Ian, I don't know, I've never worked it out, but some are so ludicrous that I'm sure we could :) 

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13 hours ago, Terpsichore said:

Good morning everybody and happy world intellectual property day!

 

In celebration whereof, I (once again) quote the following:

 

https://worldwide.espacenet.com/publicationDetails/originalDocument?CC=GB&NR=1426698A&KC=A&FT=D&ND=&date=19760303&DB=&locale=en_ep#

 

AKA:

 

"PHOTON PUSH-PULL RADIATION DETECTOR FOR USE IN CHROMATICALLY SELECTIVE CAT FLAP CONTROL AND 1000 MEGATON EARTH-ORBITAL PEACE-KEEPING BOMB"

 

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I was surprised when Baby Ballet managed to register that name as a Trademark. It has been used by lots of schools over the decades. Perhaps the application wasn't advertised in places dance teachers would see it and be able to object.

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19 hours ago, Ian Macmillan said:

It's a busy day - for not only is IP being marked but apparently it's also World Pilots Day.  Does anyone know who agrees these 'World' days?  Could we declare a World BalletcoForum Day?  

 

Good idea. I do International Talk Like A Pirate Day - I answer the phone in my best Robert Newton voice "Arrgghhh Jim Lad!"

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On 26/04/2020 at 10:20, Pas de Quatre said:

….. Two of their main clients were big pharmaceutical companies and some of the names of drugs were very long and complicated. This was in the days of manual typewriters so you didn't want any mistakes or it would have to be done again!

 

Reminds of the number of handwritten paper prescriptions I had to tear up because I spelled the drug name wrong in the pre electronic prescribing days...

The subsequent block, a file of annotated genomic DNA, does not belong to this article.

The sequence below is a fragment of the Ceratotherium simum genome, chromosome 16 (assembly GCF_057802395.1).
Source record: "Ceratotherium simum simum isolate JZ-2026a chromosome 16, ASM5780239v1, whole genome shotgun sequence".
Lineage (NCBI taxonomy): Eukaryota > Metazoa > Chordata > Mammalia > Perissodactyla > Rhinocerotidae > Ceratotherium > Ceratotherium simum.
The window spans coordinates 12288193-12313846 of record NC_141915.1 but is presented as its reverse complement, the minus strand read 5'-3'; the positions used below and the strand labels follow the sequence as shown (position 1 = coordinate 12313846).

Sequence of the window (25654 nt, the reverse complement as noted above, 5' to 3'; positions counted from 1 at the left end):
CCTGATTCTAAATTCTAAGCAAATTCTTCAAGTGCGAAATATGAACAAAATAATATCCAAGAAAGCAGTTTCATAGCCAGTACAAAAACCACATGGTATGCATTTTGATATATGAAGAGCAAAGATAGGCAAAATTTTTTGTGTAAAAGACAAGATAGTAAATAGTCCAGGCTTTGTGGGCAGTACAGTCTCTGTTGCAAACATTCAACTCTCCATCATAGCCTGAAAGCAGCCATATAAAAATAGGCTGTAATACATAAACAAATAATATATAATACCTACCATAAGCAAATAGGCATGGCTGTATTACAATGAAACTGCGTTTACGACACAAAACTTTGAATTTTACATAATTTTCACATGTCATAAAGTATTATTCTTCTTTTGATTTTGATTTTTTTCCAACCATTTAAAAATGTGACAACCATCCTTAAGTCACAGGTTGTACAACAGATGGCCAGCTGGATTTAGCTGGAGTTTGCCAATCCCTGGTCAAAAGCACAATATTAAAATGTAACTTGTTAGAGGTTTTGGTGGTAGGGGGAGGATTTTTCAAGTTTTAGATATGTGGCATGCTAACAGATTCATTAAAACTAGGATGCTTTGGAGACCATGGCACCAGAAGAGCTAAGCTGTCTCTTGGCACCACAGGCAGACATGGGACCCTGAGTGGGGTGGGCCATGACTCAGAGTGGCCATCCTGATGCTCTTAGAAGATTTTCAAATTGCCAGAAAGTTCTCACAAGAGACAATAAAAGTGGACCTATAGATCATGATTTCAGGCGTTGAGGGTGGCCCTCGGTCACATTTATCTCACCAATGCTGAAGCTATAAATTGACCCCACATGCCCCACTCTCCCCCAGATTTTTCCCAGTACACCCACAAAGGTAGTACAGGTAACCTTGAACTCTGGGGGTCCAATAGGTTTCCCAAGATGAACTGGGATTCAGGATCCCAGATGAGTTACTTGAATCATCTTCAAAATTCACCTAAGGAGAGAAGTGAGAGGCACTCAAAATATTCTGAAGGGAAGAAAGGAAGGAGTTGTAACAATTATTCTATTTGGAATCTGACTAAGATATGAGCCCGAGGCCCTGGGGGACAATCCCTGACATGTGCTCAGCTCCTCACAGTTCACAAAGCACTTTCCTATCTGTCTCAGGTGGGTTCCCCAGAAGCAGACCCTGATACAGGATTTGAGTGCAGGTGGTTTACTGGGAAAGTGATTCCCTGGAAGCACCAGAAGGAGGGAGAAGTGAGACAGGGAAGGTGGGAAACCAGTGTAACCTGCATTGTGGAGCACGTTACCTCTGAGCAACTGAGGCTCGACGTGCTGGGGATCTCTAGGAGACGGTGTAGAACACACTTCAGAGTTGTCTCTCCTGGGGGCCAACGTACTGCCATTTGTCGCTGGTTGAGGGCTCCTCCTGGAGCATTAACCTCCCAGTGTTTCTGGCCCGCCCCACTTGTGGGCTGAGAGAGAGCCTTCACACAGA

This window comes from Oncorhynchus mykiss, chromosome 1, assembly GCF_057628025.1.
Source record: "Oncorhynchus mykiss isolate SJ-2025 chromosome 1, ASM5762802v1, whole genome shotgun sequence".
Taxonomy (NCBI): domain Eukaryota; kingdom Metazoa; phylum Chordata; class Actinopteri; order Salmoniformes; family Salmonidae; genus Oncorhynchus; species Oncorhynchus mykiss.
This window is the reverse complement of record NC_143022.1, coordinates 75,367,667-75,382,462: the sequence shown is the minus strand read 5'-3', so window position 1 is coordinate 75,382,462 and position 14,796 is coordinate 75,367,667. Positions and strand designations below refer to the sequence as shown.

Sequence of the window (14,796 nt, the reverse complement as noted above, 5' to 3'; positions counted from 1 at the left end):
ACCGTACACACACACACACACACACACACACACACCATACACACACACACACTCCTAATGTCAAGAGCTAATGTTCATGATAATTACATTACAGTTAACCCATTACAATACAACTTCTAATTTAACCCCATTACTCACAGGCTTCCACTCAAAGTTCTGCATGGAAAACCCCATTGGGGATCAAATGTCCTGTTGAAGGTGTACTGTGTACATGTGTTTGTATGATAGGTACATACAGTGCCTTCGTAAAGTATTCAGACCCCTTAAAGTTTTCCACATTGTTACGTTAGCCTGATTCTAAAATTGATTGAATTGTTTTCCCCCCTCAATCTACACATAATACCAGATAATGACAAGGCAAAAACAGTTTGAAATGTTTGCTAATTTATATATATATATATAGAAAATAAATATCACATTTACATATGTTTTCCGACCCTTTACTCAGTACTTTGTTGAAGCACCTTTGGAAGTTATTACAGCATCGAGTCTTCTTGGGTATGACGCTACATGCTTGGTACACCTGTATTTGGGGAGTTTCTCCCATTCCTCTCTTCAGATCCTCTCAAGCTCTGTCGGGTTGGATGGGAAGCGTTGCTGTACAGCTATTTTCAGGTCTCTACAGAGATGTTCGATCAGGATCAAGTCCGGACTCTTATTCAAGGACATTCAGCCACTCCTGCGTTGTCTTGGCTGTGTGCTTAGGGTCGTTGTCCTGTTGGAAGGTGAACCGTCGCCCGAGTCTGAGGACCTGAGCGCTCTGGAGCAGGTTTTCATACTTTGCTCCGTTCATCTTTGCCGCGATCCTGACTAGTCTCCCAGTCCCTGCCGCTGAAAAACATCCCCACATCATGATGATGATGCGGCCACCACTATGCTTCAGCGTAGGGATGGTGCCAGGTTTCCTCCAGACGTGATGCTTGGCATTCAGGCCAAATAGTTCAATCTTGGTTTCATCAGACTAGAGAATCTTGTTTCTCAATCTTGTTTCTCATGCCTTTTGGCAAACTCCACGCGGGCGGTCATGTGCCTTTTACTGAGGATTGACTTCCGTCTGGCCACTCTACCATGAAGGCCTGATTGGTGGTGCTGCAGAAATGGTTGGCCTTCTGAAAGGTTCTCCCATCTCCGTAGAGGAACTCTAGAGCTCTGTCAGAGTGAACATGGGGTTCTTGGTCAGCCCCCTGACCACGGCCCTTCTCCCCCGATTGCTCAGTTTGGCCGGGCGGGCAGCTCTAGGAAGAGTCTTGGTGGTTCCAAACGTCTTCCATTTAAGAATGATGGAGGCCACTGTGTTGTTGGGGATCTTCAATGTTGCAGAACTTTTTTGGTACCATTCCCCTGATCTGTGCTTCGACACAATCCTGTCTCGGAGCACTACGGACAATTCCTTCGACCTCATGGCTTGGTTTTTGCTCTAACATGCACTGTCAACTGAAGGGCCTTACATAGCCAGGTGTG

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On 27/04/2020 at 06:57, Pas de Quatre said:

I was surprised when Baby Ballet managed to register that name as a Trademark. It has been used by lots of schools over the decades. Perhaps the application wasn't advertised in places dance teachers would see it and be able to object.

 

That's ridiculous (assuming it was for dance teaching services).  I can't remember whether you can object once registration has taken place, but apart from anything else, presumably it's descriptive and non-distinctive?  From my layperson's point of view, I'd have thought so.

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Baby Ballet is big business - it runs as a franchise for 6 months old babies up to age 6.  They were very aggresive with marketing and I know a couple of teachers who received frightening letters for advertising their own classes they have called Baby Ballet for years.  However having said all that, I just looked up their website and the name has changed, and is now in lower case, all one word, "babyballet" so perhaps someone did fight back!

 

 

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I should hope so!  There are rules about how threatening a "cease and desist" letter is allowed to be (i.e. not very), but even so they can be quite scary to someone without an IP background.  Reminds me of the case, maybe 15 years ago, when a French company managed to get a French trademark registered for/involving "Translations" (I believe by arguing on the basis that it wasn't descriptive because the French for "translation" in terms of converting something from one language to another is "traduction", not "translation"!) and then proceeded against several translation companies in France which were unfortunate enough to have "Translation(s)" in their name!